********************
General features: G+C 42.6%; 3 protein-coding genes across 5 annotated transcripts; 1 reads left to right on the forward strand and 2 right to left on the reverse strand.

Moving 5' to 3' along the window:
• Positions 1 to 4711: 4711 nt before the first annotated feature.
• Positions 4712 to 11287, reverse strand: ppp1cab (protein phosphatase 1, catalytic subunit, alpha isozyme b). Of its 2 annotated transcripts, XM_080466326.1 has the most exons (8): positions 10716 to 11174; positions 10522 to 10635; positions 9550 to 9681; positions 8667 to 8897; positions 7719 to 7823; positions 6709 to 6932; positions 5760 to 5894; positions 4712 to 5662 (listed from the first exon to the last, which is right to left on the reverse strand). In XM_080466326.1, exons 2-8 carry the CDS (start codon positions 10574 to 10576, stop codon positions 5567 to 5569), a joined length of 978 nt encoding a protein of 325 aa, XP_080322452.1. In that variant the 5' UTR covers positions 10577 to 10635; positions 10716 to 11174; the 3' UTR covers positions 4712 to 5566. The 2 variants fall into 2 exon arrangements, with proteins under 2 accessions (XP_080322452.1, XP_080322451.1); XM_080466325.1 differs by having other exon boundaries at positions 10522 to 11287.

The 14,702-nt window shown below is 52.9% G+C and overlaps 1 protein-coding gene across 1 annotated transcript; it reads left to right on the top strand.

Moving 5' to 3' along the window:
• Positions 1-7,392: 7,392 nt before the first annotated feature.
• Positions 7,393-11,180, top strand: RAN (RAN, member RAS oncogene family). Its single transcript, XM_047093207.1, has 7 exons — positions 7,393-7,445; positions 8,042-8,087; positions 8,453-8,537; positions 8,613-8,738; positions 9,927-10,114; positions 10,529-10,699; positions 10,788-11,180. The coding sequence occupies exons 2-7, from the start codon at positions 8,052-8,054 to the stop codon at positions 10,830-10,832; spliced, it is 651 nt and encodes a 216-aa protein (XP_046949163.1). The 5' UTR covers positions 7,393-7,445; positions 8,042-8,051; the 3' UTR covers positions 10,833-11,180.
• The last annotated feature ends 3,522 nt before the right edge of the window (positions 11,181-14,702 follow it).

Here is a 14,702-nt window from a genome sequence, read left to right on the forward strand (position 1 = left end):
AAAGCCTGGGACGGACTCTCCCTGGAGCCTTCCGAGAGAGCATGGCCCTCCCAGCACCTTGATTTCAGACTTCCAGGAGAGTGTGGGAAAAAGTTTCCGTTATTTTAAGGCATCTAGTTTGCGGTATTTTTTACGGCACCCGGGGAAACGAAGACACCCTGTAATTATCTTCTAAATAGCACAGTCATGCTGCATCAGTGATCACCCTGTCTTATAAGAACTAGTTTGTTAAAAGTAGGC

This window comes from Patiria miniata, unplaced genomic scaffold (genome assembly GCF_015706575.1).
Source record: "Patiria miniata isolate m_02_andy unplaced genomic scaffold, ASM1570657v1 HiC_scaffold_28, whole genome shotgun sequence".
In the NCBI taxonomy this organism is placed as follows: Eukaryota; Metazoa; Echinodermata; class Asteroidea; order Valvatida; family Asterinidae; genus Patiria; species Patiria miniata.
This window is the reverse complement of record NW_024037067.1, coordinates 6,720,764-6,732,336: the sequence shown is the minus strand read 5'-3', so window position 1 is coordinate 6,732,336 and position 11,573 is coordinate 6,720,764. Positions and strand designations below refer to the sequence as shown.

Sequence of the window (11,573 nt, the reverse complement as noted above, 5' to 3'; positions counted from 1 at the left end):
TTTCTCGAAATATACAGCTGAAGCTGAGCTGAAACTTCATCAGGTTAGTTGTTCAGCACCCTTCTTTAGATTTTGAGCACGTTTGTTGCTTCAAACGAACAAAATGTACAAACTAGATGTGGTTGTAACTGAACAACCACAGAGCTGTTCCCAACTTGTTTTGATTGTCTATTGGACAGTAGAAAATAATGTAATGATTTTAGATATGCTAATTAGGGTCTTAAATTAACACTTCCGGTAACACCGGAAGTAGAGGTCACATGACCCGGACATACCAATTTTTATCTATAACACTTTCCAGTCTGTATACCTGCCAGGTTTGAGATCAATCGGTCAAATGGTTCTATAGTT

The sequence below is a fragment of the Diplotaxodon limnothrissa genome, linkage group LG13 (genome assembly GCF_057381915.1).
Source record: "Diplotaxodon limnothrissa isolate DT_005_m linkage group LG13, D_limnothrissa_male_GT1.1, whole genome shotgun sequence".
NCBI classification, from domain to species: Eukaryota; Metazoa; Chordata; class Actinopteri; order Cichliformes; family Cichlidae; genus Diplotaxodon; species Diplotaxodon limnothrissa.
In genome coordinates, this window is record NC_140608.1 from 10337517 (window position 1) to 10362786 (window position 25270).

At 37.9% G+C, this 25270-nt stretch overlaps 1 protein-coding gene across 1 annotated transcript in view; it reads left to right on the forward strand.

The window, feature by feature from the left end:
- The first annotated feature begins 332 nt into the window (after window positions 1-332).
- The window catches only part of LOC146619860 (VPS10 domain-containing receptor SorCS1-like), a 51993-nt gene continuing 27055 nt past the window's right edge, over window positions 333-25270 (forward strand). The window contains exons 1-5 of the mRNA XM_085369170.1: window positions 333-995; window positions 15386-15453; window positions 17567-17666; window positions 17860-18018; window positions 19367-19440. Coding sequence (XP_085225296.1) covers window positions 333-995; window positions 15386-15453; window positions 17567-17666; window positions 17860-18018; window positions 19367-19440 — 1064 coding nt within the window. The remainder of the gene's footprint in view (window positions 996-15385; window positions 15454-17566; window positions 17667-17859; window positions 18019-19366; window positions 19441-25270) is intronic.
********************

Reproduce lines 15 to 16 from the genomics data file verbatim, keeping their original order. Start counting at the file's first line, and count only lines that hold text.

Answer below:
This window is the reverse complement of record NW_024037067.1, coordinates 6,720,764-6,732,336: the sequence shown is the minus strand read 5'-3', so window position 1 is coordinate 6,732,336 and position 11,573 is coordinate 6,720,764. Positions and strand designations below refer to the sequence as shown.

Sequence of the window (11,573 nt, the reverse complement as noted above, 5' to 3'; positions counted from 1 at the left end):